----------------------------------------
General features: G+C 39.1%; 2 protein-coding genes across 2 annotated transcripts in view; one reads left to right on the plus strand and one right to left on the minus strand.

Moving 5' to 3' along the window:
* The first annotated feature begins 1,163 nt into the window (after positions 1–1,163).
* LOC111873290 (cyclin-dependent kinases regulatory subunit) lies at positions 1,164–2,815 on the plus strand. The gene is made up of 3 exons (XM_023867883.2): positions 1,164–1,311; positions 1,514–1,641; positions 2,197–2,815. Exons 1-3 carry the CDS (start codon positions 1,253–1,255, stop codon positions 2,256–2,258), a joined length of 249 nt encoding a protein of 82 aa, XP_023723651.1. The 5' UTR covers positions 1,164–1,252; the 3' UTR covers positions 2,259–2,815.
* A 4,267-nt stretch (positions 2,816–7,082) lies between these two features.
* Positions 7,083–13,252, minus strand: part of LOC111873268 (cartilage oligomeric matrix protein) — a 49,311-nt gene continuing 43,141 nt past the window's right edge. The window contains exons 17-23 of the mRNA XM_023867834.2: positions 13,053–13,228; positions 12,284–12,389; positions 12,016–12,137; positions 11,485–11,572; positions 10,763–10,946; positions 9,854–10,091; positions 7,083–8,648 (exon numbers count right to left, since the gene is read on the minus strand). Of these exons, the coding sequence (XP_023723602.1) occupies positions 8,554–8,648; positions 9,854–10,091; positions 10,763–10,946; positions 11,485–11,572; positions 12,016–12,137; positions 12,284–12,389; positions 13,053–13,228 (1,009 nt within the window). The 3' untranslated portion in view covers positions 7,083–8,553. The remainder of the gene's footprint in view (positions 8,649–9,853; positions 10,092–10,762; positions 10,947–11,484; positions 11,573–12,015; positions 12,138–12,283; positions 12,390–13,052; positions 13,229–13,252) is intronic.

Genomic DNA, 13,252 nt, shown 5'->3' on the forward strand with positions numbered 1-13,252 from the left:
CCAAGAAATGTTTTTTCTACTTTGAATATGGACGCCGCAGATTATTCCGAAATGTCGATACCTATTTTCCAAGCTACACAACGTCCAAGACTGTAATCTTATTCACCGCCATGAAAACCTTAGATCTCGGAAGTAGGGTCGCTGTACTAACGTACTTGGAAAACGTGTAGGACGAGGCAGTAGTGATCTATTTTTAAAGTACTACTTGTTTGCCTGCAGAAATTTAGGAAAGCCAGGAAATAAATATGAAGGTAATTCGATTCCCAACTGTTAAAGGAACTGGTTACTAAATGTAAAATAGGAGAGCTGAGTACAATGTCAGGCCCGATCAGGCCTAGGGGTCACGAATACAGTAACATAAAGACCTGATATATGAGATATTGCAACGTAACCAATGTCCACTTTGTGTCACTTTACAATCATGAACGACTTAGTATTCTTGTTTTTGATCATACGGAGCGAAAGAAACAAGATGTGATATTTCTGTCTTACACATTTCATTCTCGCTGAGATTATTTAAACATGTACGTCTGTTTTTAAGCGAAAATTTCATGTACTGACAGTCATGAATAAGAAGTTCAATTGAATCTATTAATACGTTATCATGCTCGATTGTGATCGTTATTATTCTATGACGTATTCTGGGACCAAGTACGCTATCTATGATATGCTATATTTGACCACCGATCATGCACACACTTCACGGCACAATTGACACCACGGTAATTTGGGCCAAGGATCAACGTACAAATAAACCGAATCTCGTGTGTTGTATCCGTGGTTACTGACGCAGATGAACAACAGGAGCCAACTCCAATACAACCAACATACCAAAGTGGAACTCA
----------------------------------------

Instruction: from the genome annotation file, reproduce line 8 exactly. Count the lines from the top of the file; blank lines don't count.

CCAAGAAATGTTTTTTCTACTTTGAATATGGACGCCGCAGATTATTCCGAAATGTCGATACCTATTTTCCAAGCTACACAACGTCCAAGACTGTAATCTTATTCACCGCCATGAAAACCTTAGATCTCGGAAGTAGGGTCGCTGTACTAACGTACTTGGAAAACGTGTAGGACGAGGCAGTAGTGATCTATTTTTAAAGTACTACTTGTTTGCCTGCAGAAATTTAGGAAAGCCAGGAAATAAATATGAAGGTAATTCGATTCCCAACTGTTAAAGGAACTGGTTACTAAATGTAAAATAGGAGAGCTGAGTACAATGTCAGGCCCGATCAGGCCTAGGGGTCACGAATACAGTAACATAAAGACCTGATATATGAGATATTGCAACGTAACCAATGTCCACTTTGTGTCACTTTACAATCATGAACGACTTAGTATTCTTGTTTTTGATCATACGGAGCGAAAGAAACAAGATGTGATATTTCTGTCTTACACATTTCATTCTCGCTGAGATTATTTAAACATGTACGTCTGTTTTTAAGCGAAAATTTCATGTACTGACAGTCATGAATAAGAAGTTCAATTGAATCTATTAATACGTTATCATGCTCGATTGTGATCGTTATTATTCTATGACGTATTCTGGGACCAAGTACGCTATCTATGATATGCTATATTTGACCACCGATCATGCACACACTTCACGGCACAATTGACACCACGGTAATTTGGGCCAAGGATCAACGTACAAATAAACCGAATCTCGTGTGTTGTATCCGTGGTTACTGACGCAGATGAACAACAGGAGCCAACTCCAATACAACCAACATACCAAAGTGGAACTCA